Minden Place exchange in 1959
A telephone number first featured in a Jersey Times and British Press advert – H Elliot’s Springfield Nursery & 34 King Street Telephone No 18 - on 18 August 1888. The exchange which was installed on the first floor of 66 Bath Street on the corner of Minden Place was taken over in 1895 when the company was incorporated into the National Telephone Company (NTC) and is very close to the present day main exchange building in Saint Helier. This exchange was moved to 2 New Street in 1901.
These were very modest beginnings, with a single public telephone adjoining the office and switchboard of agent T A Bates It was possible to make calls to the company’s offices in London, Edinburgh Glasgow and Belfast, but not within the island itself, because there were as yet no other telephones.
Soon, however, the number of local subscribers had reached 50 and the island began to get used to a completely new means of communication What those early subscribers would have thought if told that their grandchildren would eventually carry phones in their pockets and be able to make calls to anywhere in the world can only be imagined.
Immediate thoughts were much closer to home, and as more public call rooms were established throughout the island, a newspaper report at the time noted that they were ‘’open night and day, thus if a doctor were wanted or a fire broke out anywhere near the company call offices in the country, a message could be sent to town immediately”
Post Office takeover
The Jersey exchange network was taken over in 1912 by the British General Post Office when the NTC licence expired, and then consisted of 14 magneto exchanges and 1,313 subscribers. The GPO offered the system to the States of Jersey but the offer was declined. The GPO managed the system until it was again offered to and then bought by the States of Jersey in 1923 for £32,000 , and named the States Telephone Department. On takeover there were still 14 exchanges with a total of 1,598 subscribers. The Post Office awarded the States a 30-year licence with a royalty of 10% of revenue per annum. The first engineer manager was Alfred Rosling Bennett, a renowned telephone engineer who had previously assisted the States of Guernsey and Kingston-upon-Hull Corporation in setting up their telephone systems. Communications out of the island continued to be operated by the GPO.
The St Helier magneto exchange, based at New Street, was replaced in 1926 by a new exchange in a new building in Minden Place and renamed Central exchange. This exchange also took over Samarès exchange at the same time. St Mary's exchange was merged with St Ouen's exchange in 1927. Exchanges at Five Oaks, Trinity, Gorey, St Aubin and Millbrook were converted from magneto to CB10 during 1938, some moving to new buildings at the same time.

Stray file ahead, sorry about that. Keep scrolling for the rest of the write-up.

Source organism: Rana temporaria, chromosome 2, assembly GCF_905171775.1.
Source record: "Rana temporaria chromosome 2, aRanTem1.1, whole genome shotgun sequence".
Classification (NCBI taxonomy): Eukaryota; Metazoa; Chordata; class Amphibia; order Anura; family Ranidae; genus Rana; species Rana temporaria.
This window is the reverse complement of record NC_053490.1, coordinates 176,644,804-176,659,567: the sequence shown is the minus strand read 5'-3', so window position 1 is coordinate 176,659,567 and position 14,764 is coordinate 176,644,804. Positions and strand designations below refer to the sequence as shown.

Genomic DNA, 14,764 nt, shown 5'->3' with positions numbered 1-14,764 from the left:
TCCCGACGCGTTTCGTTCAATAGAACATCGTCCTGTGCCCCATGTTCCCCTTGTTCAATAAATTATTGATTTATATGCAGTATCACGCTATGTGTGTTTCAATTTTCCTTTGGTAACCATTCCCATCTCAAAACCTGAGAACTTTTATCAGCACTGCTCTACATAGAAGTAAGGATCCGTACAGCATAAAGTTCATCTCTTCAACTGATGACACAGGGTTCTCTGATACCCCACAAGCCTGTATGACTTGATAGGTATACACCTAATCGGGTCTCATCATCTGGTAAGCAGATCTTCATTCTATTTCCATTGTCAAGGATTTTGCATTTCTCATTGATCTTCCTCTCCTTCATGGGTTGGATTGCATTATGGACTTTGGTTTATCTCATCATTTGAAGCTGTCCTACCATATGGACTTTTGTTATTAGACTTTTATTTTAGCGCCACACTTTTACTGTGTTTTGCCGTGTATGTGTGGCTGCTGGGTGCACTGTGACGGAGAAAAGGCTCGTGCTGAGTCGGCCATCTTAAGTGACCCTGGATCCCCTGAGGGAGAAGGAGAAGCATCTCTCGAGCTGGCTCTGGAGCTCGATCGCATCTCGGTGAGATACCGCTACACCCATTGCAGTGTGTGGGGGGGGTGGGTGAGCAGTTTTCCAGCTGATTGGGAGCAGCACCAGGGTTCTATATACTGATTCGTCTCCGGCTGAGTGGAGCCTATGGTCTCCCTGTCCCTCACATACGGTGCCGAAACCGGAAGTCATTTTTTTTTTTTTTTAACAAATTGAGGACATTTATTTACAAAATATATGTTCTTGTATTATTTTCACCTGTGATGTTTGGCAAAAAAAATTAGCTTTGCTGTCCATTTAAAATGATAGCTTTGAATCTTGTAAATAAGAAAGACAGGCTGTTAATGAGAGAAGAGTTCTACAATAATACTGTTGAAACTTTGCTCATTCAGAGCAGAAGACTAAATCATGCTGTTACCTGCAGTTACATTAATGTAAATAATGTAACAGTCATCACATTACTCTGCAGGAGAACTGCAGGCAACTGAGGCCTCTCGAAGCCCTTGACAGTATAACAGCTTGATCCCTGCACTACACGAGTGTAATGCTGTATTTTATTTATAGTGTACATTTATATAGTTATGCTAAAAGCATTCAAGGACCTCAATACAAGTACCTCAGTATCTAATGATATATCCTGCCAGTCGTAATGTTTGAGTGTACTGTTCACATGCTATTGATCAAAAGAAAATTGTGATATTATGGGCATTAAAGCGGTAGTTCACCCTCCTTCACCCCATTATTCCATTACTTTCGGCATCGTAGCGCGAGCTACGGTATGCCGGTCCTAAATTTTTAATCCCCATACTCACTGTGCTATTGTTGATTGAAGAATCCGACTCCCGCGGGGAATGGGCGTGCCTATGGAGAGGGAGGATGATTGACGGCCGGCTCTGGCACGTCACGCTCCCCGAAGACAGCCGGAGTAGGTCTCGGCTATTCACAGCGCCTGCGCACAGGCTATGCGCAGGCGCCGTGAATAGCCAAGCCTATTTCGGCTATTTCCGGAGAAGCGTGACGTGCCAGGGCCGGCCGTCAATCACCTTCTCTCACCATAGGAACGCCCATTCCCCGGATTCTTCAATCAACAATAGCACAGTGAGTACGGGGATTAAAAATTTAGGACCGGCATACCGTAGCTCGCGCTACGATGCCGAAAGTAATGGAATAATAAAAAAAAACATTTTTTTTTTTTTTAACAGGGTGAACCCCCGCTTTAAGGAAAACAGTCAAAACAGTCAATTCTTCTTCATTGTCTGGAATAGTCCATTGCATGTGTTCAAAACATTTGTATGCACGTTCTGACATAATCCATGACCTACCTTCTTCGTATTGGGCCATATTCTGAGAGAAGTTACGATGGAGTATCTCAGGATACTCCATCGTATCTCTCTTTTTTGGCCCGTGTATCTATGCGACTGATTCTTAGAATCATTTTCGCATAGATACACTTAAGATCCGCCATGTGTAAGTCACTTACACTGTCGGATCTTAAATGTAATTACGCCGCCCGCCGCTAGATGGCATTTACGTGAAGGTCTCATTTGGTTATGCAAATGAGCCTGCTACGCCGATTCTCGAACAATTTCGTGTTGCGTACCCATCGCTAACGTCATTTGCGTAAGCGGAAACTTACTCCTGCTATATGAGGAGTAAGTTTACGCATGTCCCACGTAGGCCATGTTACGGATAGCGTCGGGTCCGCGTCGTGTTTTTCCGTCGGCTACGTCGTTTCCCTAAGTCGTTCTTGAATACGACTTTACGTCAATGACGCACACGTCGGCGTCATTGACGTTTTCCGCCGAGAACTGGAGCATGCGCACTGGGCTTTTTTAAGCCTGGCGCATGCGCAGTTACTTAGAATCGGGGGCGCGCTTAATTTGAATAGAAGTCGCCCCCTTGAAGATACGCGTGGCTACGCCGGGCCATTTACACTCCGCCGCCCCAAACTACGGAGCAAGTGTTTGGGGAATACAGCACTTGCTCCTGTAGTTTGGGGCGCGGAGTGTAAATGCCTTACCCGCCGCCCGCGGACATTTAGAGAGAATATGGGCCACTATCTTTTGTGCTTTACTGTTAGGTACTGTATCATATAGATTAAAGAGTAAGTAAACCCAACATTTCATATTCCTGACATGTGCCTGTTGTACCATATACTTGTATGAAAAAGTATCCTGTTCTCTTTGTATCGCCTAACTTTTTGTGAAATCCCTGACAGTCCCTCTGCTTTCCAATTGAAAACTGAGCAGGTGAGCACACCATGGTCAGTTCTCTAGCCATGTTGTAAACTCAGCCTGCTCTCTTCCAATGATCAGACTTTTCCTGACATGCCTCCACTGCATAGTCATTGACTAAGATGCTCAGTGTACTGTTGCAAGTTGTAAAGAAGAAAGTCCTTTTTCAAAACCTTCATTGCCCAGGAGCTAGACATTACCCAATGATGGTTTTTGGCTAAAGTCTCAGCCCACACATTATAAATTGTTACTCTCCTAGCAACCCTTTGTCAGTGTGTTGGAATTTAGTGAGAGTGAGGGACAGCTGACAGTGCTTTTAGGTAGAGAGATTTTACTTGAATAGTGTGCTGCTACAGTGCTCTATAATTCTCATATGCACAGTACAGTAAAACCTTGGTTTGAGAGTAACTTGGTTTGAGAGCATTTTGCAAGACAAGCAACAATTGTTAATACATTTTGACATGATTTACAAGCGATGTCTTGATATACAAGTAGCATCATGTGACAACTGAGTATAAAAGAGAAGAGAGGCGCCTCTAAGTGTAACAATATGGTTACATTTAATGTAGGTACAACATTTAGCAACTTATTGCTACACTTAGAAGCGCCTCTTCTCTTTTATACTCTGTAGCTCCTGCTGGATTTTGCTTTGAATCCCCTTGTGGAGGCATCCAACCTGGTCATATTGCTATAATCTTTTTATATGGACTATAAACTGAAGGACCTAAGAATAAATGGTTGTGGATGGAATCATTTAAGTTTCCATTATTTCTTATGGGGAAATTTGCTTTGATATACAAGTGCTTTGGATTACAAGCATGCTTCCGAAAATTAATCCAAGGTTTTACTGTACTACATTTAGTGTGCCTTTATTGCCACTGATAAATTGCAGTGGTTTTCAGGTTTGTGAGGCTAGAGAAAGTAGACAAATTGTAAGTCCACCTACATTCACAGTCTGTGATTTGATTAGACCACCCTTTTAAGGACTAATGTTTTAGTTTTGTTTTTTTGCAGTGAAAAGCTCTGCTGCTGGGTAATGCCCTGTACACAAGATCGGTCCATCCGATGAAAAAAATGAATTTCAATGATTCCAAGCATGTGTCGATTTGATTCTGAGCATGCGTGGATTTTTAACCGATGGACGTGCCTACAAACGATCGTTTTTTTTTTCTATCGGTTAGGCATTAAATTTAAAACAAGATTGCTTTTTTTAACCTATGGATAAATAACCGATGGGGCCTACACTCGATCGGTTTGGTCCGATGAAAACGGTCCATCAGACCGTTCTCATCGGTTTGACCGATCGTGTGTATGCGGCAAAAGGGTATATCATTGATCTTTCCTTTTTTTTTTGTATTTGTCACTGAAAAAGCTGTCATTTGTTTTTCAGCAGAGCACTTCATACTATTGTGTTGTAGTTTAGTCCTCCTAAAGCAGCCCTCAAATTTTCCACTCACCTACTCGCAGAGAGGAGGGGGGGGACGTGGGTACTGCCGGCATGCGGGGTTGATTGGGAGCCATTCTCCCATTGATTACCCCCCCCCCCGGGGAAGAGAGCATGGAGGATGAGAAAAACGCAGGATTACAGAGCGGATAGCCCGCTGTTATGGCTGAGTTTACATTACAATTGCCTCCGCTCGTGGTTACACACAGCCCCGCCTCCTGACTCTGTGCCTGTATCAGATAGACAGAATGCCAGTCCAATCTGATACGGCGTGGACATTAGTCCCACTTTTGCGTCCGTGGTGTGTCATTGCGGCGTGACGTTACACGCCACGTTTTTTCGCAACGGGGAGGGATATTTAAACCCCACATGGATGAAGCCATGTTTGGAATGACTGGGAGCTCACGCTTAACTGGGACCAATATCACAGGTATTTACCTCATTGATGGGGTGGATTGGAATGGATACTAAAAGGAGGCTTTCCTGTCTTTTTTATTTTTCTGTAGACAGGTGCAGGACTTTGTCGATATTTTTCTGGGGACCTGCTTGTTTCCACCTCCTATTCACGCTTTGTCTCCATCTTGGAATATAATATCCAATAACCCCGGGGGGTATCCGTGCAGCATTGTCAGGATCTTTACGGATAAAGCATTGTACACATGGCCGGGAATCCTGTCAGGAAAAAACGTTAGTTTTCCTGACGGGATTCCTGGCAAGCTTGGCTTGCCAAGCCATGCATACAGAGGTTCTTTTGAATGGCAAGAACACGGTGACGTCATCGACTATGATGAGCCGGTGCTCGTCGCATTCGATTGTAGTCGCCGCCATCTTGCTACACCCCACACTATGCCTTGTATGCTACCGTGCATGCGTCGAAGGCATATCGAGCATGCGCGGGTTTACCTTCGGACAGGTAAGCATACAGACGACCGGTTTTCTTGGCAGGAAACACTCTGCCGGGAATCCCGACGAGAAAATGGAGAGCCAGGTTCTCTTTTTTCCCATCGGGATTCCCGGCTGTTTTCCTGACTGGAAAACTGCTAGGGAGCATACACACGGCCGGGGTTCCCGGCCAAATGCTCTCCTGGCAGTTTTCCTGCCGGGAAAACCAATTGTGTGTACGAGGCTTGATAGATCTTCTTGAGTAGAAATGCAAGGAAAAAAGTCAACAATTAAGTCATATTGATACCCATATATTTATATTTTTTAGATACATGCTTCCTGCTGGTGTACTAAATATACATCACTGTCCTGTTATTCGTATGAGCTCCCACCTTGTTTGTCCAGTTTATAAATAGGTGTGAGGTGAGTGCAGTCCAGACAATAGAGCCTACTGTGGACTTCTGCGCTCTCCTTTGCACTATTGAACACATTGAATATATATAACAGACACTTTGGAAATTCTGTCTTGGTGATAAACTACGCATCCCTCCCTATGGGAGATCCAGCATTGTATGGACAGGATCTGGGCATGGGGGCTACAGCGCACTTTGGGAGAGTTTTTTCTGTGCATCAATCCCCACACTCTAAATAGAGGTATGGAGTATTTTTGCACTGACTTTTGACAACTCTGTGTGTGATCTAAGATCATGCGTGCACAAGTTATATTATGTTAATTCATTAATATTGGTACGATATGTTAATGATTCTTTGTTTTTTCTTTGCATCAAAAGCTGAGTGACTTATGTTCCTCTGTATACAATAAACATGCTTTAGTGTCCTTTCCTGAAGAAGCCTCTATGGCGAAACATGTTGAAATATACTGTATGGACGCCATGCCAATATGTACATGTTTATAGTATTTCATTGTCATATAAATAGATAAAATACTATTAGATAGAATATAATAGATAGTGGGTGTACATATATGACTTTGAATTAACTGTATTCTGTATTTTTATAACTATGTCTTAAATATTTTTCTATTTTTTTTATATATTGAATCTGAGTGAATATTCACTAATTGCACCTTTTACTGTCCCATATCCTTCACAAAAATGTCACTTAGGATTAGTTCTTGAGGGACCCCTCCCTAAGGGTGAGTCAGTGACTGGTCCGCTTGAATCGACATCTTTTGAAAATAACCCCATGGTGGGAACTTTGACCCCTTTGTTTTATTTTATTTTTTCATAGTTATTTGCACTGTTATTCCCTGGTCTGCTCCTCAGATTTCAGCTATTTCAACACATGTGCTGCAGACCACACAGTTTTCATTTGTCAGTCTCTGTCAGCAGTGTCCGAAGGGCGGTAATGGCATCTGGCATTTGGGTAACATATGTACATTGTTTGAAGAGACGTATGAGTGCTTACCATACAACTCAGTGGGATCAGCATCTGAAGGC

The only communications out of the island were via telegraph cables from 1858, when the Channel Island Telegraph Company opened the first telegraph cable to Portland via Guernsey and Alderney. In 1931 the GPO converted the former German Borkum - Azores telegraph cable that had been cut and diverted to serve Jersey via Guernsey and Dartmouth in 1914 for military signals, to a single telephone voice channel connected via Guernsey and Exeter to London.
This cable was increased in capacity to two circuits by 1933, then a third was added in 1935. By 1936 five circuits were available between the islands and six circuits from Guernsey to the UK, three being provided by high frequency wireless circuits, at the time the longest distance circuits in use anywhere. A new submarine cable from Dartmouth to Jersey via Guernsey was laid by the GPO in the summer of 1939 to provide 12 multiplexed channels which were shared with Guernsey in addition to the wireless circuits. The provision of this new cable necessitated the construction of a separate repeater station at Trinity Gardens, St Helier to accommodate the multiplex equipment. In 1940 the War Office decided to install a second cable to serve the British Expeditionary Force in France in case the cables in the north English Channel were cut. A further cable between Fliquet and Pirou, Normandy was installed. Although the Jersey-UK section was put into service briefly, the German invasion prevented the French circuits from being used beyond basic testing.